Tests are your chance to explain the desired behavior, this is the only way to know if you are done. Test that are being run regularly are the only real documentation of your code and project.

Build first if you are prototyping, test first if you are going to use it.

Testing first is super hard right at the beginning when you are still trying to get off the ground. But after you get something to work, start figuring out how you are going to test it.



Don’t code alone.

Buddy up, it keeps you from wasting time in a creative haze. Paired programming and pull requests will help you fight the battle against technical debt.

Make it work, make it pretty, make it fast.

Sage introduced me to this saying.  I think he actually butchered it a little but I like his version better. Looks like the source was the Unix programmer Kent Beck.

This is the simplified mantra for getting some code done. It is easy enough to remember and yet still helps as a guiding principal.

For me the reason this is so powerful is that there are a lot of competing philosophies. We are working with a medium that can do anything. By that I mean software. Given a little bit of time and some code you can make virtual worlds, control cars, control phone, or you can just keep writing todo lists in every programming language imaginable.  It is quite an overwhelming experience really. If you have all this power at your fingertips then what stops you from doing something amazing? What comes out is that it is your own personal limitations that keep you from being amazing.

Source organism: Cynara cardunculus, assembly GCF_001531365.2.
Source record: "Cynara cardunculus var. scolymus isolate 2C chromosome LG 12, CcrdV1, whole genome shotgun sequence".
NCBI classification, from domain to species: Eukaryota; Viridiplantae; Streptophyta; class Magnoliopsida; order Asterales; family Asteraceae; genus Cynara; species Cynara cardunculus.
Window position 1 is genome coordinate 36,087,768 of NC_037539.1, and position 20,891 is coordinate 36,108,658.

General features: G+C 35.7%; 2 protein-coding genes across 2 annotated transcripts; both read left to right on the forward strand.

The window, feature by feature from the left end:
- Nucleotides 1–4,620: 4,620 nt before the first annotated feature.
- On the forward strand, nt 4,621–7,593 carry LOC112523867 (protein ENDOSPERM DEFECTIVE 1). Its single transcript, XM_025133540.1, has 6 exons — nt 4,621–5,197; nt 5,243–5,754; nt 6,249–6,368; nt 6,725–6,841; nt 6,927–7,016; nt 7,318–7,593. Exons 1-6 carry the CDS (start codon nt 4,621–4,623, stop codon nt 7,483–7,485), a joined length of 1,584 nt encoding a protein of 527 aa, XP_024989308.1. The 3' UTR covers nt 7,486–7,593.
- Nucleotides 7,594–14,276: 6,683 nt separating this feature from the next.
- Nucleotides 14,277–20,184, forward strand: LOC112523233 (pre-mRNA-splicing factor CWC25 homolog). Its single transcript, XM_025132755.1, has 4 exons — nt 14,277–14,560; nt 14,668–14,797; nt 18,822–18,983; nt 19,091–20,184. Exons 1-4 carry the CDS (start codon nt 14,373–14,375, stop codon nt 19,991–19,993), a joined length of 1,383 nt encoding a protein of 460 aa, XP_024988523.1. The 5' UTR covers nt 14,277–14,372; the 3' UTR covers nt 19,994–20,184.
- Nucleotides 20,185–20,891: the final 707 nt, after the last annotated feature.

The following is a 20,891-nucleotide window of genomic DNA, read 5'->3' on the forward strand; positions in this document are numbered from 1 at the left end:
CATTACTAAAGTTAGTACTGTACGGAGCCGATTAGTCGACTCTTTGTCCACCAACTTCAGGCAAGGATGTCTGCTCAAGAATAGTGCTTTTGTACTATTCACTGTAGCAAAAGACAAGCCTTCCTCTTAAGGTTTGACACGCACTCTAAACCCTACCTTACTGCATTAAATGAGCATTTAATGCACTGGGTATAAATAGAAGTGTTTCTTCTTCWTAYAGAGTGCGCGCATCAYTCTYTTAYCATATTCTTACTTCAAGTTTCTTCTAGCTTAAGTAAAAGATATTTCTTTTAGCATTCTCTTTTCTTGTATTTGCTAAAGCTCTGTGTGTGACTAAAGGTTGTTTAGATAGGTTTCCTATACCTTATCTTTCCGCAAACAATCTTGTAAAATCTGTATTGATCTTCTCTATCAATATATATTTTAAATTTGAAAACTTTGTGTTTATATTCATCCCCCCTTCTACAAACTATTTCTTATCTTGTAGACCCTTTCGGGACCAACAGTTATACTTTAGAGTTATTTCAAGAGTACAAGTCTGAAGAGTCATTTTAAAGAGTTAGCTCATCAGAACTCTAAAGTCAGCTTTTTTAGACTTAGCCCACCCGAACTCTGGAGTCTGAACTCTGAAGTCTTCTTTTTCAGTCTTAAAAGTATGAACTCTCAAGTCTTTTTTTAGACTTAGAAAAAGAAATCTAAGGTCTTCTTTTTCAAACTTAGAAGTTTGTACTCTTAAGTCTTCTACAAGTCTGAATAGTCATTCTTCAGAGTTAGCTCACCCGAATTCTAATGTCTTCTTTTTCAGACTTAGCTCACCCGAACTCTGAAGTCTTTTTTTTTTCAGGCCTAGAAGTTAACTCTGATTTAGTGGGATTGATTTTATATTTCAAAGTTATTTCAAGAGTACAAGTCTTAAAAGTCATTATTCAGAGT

I don’t think this is entirely fair since the ability to create has been amplified by technology. So don’t underestimate the effect that has on a person. It is probably like that of an author with writer's block staring at his typewriter thinking, “I can create any world on this white paper, so what is wrong with me, think, think, think, think….”

In software land you get that “analysis paralysis” and that bubbles into the imposter syndrome. As a developer it is easy to get caught up in the epic amounts of code, languages, and philosophies. A simple mantra like this is almost a beacon of light that helps you cut through the fog and get on with something.

Start with what will work. Ask yourself the questions “What is the simplest thing you could do that could possibly work?” then time box that and do it. Maybe try out the Pomodoro Technique which is just a fancy way of saying set an oven timer. That will help you focus past the first part.

After that make a test and prove that what you wrote works.  Yes, yes, yes, I know in true TDD you should write the test first. But, when you need to feel like you are moving forward I would advise you write from your heart. If you feel a boost of encouragement from seeing code work do that first. Of course you are a good developer and you will switch to the TDD approach but at the beginning of the project when nothing is written it is more important to feel joy because that is the only thing that is going to push you forward. Apathy is your biggest enemy so build what excites you first.

Once you get that bit of code and it has a way for a user to interact, look at it as a designer and try to figure out what you can remove from the UI you just created. Go reductionist and question everything. Show it to people and see how they use it. This is the “make it pretty phase”.